This is the first in a series that will answer the questions: What can you shoot and when can you shoot it?
Are those greedy gray squirrels crowding the birds out of your bird feeders? Well, you’ve got just one day left in the squirrel hunting season to shoot them, unless you hunt them with a falcon – and I’m not talking about the Ford Falcon. For those hunting with a falcon, the squirrel season extends until February 28.
What? You say you don’t hunt but you’ve been shooting those darned squirrels off the bird feeders, and you certainly didn’t know there was a hunting season on them? Yes, indeed, and you can’t shoot them without a hunting license. But don’t worry, I won’t tell.
According to a survey by Responsive Management, the wildlife species causing the most problems in Maine are skunks and squirrels. Deer, raccoons, and woodchucks are not far behind.
My avid gardener wife Linda hates woodchucks, for good reason. So I get to shoot all of those that wander onto our property to dine in her gardens. One year we had three chucks stopping by her garden on a regular basis. I managed to shoot two of them, but didn’t get a chance at the third one. So when we headed upta camp one week, our neighbor, Dona Seegers, set a trap near Linda’s hoop house and caught that third chuck, a lucky fella because Dona released him alive well way from our house, where, I’m sure, he became someone else’s problem.
However, when we got back from camp, the neighbor’s boy stopped by to tell us that he’d seen a Bald Eagle flying up our road carrying a woodchuck, and he’d dropped the chuck right on our lawn, where it skirted into the bushes. He searched for it but it had escaped. Great, I said, now the Eagles are delivering woodchucks to us!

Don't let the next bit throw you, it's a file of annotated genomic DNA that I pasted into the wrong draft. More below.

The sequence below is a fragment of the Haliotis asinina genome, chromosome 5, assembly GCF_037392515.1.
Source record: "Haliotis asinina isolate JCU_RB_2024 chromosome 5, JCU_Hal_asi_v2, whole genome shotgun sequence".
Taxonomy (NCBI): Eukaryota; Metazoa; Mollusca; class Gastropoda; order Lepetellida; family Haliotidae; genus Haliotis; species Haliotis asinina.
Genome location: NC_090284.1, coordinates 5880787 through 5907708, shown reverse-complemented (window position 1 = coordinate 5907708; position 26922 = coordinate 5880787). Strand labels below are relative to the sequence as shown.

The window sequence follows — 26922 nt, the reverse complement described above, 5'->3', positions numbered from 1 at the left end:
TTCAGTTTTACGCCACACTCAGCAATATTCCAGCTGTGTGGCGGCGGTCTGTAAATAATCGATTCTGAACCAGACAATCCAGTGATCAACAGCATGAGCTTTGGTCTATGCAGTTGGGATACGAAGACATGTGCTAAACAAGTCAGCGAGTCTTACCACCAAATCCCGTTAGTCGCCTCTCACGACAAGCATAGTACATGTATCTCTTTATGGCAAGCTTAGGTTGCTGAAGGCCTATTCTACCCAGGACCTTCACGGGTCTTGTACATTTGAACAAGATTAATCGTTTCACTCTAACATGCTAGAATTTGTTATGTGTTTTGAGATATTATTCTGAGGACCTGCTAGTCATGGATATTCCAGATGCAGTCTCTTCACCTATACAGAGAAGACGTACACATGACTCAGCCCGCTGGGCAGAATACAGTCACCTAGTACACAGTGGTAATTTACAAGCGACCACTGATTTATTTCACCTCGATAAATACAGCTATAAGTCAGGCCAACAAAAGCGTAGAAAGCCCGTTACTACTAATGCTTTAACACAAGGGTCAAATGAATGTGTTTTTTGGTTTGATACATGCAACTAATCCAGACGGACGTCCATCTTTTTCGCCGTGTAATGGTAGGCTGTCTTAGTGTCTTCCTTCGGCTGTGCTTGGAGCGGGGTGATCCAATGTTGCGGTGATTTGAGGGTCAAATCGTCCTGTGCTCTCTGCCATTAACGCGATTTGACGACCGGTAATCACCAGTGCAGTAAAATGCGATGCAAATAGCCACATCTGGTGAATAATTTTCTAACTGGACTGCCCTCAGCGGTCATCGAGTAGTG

When Can You Kill Them?
Unless you live on a farm bigger than 10 acres, you can’t just up and shoot any wild critter. Here’s what the law says, “a person may lawfully kill, or cause to be killed, any wild animal or turkey, night or day, found in the act of attacking, worrying or wounding that person’s domestic animals or domestic birds or destroying that person’s property.”
I wonder how you can tell that a wild animal is “worrying” your cat or dog? Oh, I guess it’s that worried look on his or her face. “Yes, Mr. Game Warden, that turkey on the front lawn was worrying my cat, and that’s why I shot it.” Good luck with that defense!
There is also no definition of property, which might also cause some confusion. One year, just before Christmas, we got a call from a lady who asked if my friend Ed Pineau and I could come immediately and kill the turkeys on her property. They’d been getting up onto her deck and eating her Christmas decorations. We weren’t sure Christmas decorations would meet that definition of property, so we took a pass, although we did hunt turkeys there as soon as the season opened in April.
Red Squirrels are particularly destructive, getting into and chewing the heck out of your house. I watch them on the bird feeder in front of our house and if they get down and head towards the woods, they get to live another day. If they head toward the house, I shoot them.
I’m a little more tolerant of chipmunks, perhaps because they are so darned cute. One winter I had one in my workshop, and we almost became friends. He didn’t seem to mind my working there, so I let him be.
Coming up next
In the next column on this issue, I’ll get into more details about what you can shoot and when, and alert you to a law that I’m sure you are violating every time you shoot a problem critter.
Special thanks to DIF&W’s Mark Latti for answering my questions and providing me with information on this issue.